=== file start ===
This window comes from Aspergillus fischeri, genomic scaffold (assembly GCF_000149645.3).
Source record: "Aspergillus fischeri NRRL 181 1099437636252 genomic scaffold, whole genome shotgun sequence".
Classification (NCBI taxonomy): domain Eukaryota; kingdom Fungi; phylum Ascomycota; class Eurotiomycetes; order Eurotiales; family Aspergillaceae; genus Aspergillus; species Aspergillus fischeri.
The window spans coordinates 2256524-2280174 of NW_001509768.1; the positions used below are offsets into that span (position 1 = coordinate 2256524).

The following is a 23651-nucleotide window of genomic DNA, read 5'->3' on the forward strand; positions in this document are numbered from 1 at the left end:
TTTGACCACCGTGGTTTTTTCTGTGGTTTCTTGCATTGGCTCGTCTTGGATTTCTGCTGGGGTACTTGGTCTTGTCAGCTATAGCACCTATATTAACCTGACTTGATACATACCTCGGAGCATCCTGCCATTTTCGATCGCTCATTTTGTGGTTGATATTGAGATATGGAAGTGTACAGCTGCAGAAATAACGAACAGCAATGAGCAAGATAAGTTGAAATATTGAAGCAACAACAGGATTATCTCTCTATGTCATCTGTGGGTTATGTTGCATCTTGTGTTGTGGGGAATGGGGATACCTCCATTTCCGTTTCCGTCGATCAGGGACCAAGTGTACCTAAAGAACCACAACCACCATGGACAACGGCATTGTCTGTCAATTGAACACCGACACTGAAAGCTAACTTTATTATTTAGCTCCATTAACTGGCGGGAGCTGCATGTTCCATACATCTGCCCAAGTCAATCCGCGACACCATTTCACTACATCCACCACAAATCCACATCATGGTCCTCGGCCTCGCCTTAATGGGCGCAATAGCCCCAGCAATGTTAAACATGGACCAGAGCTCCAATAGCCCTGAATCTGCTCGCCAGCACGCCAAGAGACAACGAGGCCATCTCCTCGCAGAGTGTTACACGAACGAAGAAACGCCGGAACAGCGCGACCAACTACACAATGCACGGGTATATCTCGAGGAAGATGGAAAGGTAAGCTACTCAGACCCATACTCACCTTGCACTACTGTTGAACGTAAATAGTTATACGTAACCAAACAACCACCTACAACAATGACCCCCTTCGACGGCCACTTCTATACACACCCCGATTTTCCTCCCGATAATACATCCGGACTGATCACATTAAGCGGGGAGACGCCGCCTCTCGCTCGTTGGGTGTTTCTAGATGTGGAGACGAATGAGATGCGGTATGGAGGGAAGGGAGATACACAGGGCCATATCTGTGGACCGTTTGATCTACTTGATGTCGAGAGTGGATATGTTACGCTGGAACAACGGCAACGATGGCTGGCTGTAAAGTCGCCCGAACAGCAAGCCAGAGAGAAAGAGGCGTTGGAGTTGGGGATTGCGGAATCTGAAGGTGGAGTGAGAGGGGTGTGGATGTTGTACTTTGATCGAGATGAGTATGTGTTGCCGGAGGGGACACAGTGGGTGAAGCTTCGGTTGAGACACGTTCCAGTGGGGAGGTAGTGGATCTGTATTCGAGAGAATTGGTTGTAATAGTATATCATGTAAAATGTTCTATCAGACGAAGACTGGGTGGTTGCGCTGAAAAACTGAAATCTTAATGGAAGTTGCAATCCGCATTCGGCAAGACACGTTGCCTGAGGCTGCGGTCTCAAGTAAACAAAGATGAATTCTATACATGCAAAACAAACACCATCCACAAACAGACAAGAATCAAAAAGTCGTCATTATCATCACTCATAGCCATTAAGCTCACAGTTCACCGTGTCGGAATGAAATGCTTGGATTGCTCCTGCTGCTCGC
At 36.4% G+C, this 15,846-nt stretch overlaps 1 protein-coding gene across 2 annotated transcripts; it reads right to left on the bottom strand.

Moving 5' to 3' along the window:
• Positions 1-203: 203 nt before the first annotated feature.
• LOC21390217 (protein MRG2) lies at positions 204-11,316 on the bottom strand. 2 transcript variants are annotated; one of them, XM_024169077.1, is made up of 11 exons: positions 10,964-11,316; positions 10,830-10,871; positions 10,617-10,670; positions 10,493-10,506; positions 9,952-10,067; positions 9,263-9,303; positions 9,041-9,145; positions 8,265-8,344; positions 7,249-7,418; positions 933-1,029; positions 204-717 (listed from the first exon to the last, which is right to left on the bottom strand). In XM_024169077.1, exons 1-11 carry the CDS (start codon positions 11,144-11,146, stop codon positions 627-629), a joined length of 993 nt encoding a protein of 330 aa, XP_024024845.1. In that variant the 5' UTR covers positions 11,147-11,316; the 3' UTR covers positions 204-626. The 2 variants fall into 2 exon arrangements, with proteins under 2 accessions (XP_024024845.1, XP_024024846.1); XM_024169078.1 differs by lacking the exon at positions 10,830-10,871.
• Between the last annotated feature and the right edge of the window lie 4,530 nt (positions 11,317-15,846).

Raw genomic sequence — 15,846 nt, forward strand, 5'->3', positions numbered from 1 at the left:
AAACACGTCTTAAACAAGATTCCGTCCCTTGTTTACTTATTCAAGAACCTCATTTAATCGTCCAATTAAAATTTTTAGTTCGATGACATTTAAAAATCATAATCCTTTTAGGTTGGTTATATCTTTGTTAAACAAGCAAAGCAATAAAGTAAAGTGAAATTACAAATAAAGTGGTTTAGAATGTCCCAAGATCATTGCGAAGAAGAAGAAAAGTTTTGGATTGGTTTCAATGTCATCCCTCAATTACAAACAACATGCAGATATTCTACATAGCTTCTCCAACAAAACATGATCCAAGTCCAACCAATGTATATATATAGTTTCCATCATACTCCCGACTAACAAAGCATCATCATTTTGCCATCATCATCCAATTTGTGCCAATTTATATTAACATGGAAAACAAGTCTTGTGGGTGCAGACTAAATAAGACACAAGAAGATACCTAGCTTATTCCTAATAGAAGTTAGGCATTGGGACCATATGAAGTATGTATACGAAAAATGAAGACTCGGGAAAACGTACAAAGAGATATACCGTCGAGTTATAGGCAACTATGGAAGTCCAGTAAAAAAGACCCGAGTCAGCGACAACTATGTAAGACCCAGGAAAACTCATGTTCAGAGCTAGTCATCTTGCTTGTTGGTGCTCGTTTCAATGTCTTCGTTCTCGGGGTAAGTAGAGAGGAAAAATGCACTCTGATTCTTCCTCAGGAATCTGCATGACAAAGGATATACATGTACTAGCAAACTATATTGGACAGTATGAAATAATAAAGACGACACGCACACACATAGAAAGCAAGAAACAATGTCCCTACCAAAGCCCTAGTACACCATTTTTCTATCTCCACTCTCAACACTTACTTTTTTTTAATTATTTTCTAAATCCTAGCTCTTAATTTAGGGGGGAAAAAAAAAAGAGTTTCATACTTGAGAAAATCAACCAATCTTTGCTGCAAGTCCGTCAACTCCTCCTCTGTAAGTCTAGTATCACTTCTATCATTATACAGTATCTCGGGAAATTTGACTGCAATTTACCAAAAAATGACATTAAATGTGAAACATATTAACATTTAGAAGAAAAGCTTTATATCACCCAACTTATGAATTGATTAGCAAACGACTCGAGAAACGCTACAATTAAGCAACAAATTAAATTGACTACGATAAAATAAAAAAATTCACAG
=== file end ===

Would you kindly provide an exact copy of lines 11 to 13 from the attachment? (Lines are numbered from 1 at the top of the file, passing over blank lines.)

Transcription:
• Between the last annotated feature and the right edge of the window lie 4,530 nt (positions 11,317-15,846).

Raw genomic sequence — 15,846 nt, forward strand, 5'->3', positions numbered from 1 at the left:
AAACACGTCTTAAACAAGATTCCGTCCCTTGTTTACTTATTCAAGAACCTCATTTAATCGTCCAATTAAAATTTTTAGTTCGATGACATTTAAAAATCATAATCCTTTTAGGTTGGTTATATCTTTGTTAAACAAGCAAAGCAATAAAGTAAAGTGAAATTACAAATAAAGTGGTTTAGAATGTCCCAAGATCATTGCGAAGAAGAAGAAAAGTTTTGGATTGGTTTCAATGTCATCCCTCAATTACAAACAACATGCAGATATTCTACATAGCTTCTCCAACAAAACATGATCCAAGTCCAACCAATGTATATATATAGTTTCCATCATACTCCCGACTAACAAAGCATCATCATTTTGCCATCATCATCCAATTTGTGCCAATTTATATTAACATGGAAAACAAGTCTTGTGGGTGCAGACTAAATAAGACACAAGAAGATACCTAGCTTATTCCTAATAGAAGTTAGGCATTGGGACCATATGAAGTATGTATACGAAAAATGAAGACTCGGGAAAACGTACAAAGAGATATACCGTCGAGTTATAGGCAACTATGGAAGTCCAGTAAAAAAGACCCGAGTCAGCGACAACTATGTAAGACCCAGGAAAACTCATGTTCAGAGCTAGTCATCTTGCTTGTTGGTGCTCGTTTCAATGTCTTCGTTCTCGGGGTAAGTAGAGAGGAAAAATGCACTCTGATTCTTCCTCAGGAATCTGCATGACAAAGGATATACATGTACTAGCAAACTATATTGGACAGTATGAAATAATAAAGACGACACGCACACACATAGAAAGCAAGAAACAATGTCCCTACCAAAGCCCTAGTACACCATTTTTCTATCTCCACTCTCAACACTTACTTTTTTTTAATTATTTTCTAAATCCTAGCTCTTAATTTAGGGGGGAAAAAAAAAAGAGTTTCATACTTGAGAAAATCAACCAATCTTTGCTGCAAGTCCGTCAACTCCTCCTCTGTAAGTCTAGTATCACTTCTATCATTATACAGTATCTCGGGAAATTTGACTGCAATTTACCAAAAAATGACATTAAATGTGAAACATATTAACATTTAGAAGAAAAGCTTTATATCACCCAACTTATGAATTGATTAGCAAACGACTCGAGAAACGCTACAATTAAGCAACAAATTAAATTGACTACGATAAAATAAAAAAATTCACAG